Genetic Disorders of the Indian Subcontinent

  • Dhavendra¬†Kumar

Table of contents

  1. Front Matter
    Pages i-xviii
  2. Human Genetics and the Indian Subcontinent

    1. Paramjit S. Gill, Jagbir Jhutti-Johal, Anil Gumber
      Pages 29-55
    2. Sarabjit S. Mastana, Surinder S. Papiha
      Pages 57-80
    3. Ishwar C. Verma, Dhavendra Kumar
      Pages 81-87
    4. Narinder K. Mehra, Gurvinder Kaur, Ritika Jaini
      Pages 89-123
  3. Selected Genetic Disorders

    1. Dhavendra Kumar
      Pages 137-154
    2. Shubha R. Phadke
      Pages 155-166
    3. Rajiva Raman
      Pages 167-180
    4. Maureen Cleary, Anupam Chakrapani
      Pages 181-205
    5. Ashish Bavdekar, Stuart Tanner
      Pages 223-243
    6. Liakat Parapia
      Pages 265-274
    7. Dhavendra Kumar, Michael A. Patton, Ajith Kumar
      Pages 291-312
    8. Sanjeev Madan, James A. Fernandes, Dhavendra Kumar
      Pages 313-345
    9. M. J. Parker, I. D. Young, T. P. Hutchin
      Pages 347-367
    10. Govindasamy Kumaramanickavel
      Pages 369-398
    11. Dhavendra Kumar, Carani B. Sanjeevi, V. Radha, V. Mohan
      Pages 413-445
    12. Jatinder Dhawan
      Pages 447-466
    13. David Roberts, Thomas Williams, Arnab Pain
      Pages 479-500
  4. Indian Subcontinent and Genetic Services

  5. Back Matter
    Pages 573-608

About this book


The Indian subcontinent is a vast land mass inhabited by over one billion people. Its rich and varied history is reflected by its numerous racial and ethnic groups and its distinct religious, cultural and social characteristics. Like many developing countries in Asia, it is passing through both demographic and epidemiological transitions whereby, at least in some parts, the diseases of severe poverty are being replaced by those of Westemisation; obesity, diabetes, and heart disease, for example. Indeed, as we move into the new millennium India has become a land of opposites; on the one hand there is still extensive poverty yet, on the other hand, some of the most remarkable developments in commerce and technology in Asia are taking place, notably in the fields of information technology and biotechnology. India has always fascinated human geneticists and a considerable amount of work has been done towards tracing the origins of its different ethnic groups. In the current excitement generated by the human genome project and the molecular and genetic approach to the study of human disease, there is little doubt that this field will develop and flourish in India in the future. Although so far there are limited data about genetic diseases in India, enough is known already to suggest that this will be an extremely fruitful area of research.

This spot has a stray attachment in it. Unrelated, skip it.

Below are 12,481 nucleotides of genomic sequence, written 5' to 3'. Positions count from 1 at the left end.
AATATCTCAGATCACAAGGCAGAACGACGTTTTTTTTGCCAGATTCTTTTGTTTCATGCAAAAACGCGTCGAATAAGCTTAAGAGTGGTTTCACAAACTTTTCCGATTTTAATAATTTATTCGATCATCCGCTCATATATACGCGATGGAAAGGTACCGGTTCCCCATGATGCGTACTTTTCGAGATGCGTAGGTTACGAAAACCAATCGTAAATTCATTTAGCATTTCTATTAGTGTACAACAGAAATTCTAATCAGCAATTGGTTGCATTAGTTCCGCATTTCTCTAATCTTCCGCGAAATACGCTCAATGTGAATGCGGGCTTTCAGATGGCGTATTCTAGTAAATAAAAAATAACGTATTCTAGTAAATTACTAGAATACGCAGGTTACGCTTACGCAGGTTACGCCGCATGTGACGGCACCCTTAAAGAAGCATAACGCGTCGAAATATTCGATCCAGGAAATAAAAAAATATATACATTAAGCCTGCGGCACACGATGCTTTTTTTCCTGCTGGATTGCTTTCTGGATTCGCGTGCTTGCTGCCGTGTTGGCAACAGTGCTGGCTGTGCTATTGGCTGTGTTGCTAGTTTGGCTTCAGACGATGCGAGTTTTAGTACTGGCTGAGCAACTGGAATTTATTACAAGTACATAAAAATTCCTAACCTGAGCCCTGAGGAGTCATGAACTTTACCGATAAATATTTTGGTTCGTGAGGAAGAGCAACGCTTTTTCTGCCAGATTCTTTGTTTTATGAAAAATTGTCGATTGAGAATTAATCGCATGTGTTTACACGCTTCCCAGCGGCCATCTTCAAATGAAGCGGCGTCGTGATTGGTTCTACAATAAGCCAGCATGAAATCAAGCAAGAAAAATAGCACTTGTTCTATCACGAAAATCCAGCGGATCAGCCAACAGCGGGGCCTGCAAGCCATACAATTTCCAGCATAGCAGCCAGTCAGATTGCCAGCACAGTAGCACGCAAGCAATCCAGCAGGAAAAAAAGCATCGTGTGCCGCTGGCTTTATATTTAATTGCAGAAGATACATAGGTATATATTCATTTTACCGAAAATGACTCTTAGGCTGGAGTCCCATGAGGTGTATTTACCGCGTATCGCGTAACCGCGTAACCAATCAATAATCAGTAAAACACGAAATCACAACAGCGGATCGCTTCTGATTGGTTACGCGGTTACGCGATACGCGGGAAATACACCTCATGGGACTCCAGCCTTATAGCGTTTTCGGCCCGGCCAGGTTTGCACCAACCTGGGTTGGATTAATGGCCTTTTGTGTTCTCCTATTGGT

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Editors and affiliations

  • Dhavendra¬†Kumar
    • 1
  1. 1.Department of Clinical Genetics, The Churchill HospitalOxford Radcliffe Hospitals NHS TrustHeadingtonUK

Bibliographic information

  • DOI
  • Copyright Information Springer Science+Business Media B.V. 2004
  • Publisher Name Springer, Dordrecht
  • eBook Packages Springer Book Archive
  • Print ISBN 978-90-481-6262-8
  • Online ISBN 978-1-4020-2231-9
  • Buy this book on publisher's site